London party

All roads lead to London?


It was an elaborate ritual, meant to bring some closure, but it didn’t, because no conclusions were drawn. The meeting between Prime Minister Shehbaz Sharif and PML(N) supremo Nawaz Sharif, as well as key Cabinet members, was perhaps not the inevitable and necessary, but clear decisions to which she did not succeeded.

Above all, there was no real decision on what was going to happen to the gasoline subsidy. Removing it would not only be a blow because of the increased inflation that would result, not only in terms of the movement of people, but also in the transport of goods and electricity tariffs. Nobody seems to have thought about what would have happened if the government hadn’t inherited it. It is highly unlikely that the government imposed it after taking power.

Not removing it means negotiations with the IMF are dead in the water before they begin. Apart from that, with all the consequences that entails, the continuation of the subsidy can paralyze the whole country. The prospect exists that the government is running out of money, that it is unable to pay salaries. With the new autonomy granted to the State Bank of Pakistan, it is not so easy to simply print more money to fill the gap. Even if it were possible, what would be the political effects of the inflation caused by printing more money?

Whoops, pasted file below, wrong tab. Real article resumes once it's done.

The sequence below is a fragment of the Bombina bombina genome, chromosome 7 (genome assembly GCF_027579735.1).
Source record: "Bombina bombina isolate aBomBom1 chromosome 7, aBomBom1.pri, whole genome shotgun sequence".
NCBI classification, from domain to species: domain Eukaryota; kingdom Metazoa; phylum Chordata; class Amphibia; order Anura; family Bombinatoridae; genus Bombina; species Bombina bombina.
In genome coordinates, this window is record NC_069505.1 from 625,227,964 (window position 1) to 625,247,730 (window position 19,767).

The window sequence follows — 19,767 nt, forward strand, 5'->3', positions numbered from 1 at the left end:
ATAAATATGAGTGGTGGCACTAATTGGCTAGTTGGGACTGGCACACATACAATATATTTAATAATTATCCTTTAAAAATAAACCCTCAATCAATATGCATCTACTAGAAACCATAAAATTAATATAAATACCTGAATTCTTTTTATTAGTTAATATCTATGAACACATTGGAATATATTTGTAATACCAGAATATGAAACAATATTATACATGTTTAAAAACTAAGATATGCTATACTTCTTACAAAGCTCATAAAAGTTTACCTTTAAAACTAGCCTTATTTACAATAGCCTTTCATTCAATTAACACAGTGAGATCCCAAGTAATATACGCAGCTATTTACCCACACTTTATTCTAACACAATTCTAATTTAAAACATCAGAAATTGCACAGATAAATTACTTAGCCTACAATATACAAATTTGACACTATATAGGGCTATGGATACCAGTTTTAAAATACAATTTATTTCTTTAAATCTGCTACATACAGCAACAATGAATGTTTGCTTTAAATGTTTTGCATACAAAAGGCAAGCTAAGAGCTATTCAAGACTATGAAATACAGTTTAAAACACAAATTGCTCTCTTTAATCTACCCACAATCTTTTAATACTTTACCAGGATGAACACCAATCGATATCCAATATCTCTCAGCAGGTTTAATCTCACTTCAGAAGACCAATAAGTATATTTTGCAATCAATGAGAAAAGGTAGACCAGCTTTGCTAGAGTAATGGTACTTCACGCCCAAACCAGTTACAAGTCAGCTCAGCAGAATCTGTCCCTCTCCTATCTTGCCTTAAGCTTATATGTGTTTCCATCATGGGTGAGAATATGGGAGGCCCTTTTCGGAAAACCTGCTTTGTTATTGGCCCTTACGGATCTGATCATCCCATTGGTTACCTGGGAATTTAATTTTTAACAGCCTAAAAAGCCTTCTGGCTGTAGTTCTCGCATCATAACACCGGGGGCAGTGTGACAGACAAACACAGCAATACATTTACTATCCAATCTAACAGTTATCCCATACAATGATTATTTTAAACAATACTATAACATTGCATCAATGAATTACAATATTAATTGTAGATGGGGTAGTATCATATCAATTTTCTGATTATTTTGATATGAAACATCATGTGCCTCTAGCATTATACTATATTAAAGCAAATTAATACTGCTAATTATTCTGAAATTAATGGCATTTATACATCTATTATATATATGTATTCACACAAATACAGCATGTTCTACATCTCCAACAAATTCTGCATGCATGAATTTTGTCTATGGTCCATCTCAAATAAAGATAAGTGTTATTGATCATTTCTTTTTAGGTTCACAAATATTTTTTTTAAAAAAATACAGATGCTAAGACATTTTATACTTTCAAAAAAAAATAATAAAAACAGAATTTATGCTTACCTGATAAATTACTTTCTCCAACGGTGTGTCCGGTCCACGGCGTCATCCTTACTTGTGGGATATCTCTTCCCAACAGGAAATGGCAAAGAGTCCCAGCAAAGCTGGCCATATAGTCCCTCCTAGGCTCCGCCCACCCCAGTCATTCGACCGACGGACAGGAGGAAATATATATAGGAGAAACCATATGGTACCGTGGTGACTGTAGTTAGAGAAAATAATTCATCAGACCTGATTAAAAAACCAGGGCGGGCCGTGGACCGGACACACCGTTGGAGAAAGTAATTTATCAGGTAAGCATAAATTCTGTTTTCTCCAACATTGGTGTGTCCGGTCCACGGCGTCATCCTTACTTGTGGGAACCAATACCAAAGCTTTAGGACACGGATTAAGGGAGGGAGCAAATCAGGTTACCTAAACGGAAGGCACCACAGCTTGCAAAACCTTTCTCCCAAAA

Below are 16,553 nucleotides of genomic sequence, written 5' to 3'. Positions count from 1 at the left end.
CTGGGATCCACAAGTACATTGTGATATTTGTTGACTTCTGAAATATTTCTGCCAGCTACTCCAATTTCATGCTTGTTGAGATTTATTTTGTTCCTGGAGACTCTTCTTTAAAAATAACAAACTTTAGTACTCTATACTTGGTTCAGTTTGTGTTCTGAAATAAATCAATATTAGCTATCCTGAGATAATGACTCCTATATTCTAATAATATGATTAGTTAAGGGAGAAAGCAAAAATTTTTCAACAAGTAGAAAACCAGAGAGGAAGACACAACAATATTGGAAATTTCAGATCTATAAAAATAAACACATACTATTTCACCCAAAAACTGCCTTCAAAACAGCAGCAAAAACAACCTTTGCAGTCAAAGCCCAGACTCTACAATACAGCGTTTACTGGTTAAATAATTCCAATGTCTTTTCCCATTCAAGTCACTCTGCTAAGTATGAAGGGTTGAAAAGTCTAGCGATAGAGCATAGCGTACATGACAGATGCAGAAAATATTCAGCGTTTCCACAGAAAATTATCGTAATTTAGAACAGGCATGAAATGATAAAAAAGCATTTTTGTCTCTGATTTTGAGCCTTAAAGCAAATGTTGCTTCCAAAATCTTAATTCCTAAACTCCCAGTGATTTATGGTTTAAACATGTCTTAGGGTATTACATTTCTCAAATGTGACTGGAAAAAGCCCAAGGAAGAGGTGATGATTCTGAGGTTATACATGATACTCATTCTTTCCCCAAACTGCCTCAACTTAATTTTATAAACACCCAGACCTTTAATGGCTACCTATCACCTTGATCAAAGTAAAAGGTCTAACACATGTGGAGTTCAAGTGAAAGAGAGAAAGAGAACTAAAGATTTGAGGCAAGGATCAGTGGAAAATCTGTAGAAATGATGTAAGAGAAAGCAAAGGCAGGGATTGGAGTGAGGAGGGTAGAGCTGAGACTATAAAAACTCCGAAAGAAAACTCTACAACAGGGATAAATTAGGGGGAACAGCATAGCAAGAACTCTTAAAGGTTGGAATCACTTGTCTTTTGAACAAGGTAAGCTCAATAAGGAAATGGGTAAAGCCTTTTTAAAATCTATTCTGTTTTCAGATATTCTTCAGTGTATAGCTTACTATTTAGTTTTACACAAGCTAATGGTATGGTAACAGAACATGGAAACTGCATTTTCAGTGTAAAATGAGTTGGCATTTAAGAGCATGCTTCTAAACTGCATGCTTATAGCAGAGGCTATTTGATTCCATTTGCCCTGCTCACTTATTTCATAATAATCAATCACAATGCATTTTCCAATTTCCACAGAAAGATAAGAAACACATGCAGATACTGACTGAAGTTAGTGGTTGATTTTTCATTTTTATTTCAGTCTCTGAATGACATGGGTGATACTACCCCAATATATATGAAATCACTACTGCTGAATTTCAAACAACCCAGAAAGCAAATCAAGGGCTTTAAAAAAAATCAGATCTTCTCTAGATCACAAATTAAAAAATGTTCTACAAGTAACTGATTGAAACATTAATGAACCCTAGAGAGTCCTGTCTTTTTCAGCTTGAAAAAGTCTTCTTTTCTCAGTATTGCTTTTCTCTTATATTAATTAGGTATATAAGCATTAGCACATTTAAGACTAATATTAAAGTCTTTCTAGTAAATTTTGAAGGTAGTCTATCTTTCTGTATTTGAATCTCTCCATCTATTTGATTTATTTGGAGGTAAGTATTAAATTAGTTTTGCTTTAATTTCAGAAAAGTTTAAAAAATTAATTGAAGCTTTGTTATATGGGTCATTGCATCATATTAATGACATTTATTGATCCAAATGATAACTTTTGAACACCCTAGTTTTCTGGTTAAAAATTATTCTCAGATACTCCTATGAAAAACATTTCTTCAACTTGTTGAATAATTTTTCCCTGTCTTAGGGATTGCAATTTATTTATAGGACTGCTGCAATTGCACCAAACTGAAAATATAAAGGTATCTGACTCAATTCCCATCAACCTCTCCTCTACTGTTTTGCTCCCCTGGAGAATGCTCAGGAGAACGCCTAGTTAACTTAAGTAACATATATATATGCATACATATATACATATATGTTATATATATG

The absolutist ‘no step back’ position has been diluted and there is now talk of a middle way, of removing part of the subsidy, which is a tacit admission that it is unaffordable in its entirety. The problem is that while rising oil prices are an act of God if there ever was one, it’s impossible to predict when the Russian-Ukrainian war, which caused the current spike, might end. Instead of the quick victory sought by Russia, the war is showing all signs of settling into the protracted and indecisive grind that was predicted even before the conflict began.

This uncertainty is perhaps the main reason the Shehbaz coalition has been criticized, first by the ousted PTI, but now increasingly by its supporters, for failing to deliver on its promises. Perhaps he is paying the price for exaggerating his competence. The government cannot work miracles. But that is precisely what he promised. There is the argument that Imran would also have been just as unhappy if he had been allowed to stay in power, but that doesn’t really hold up, because the inability of the current government to deal with the crisis means that he has no There was no point in eliminating the incompetent failure if all that replacing it was another failure, no matter how competent.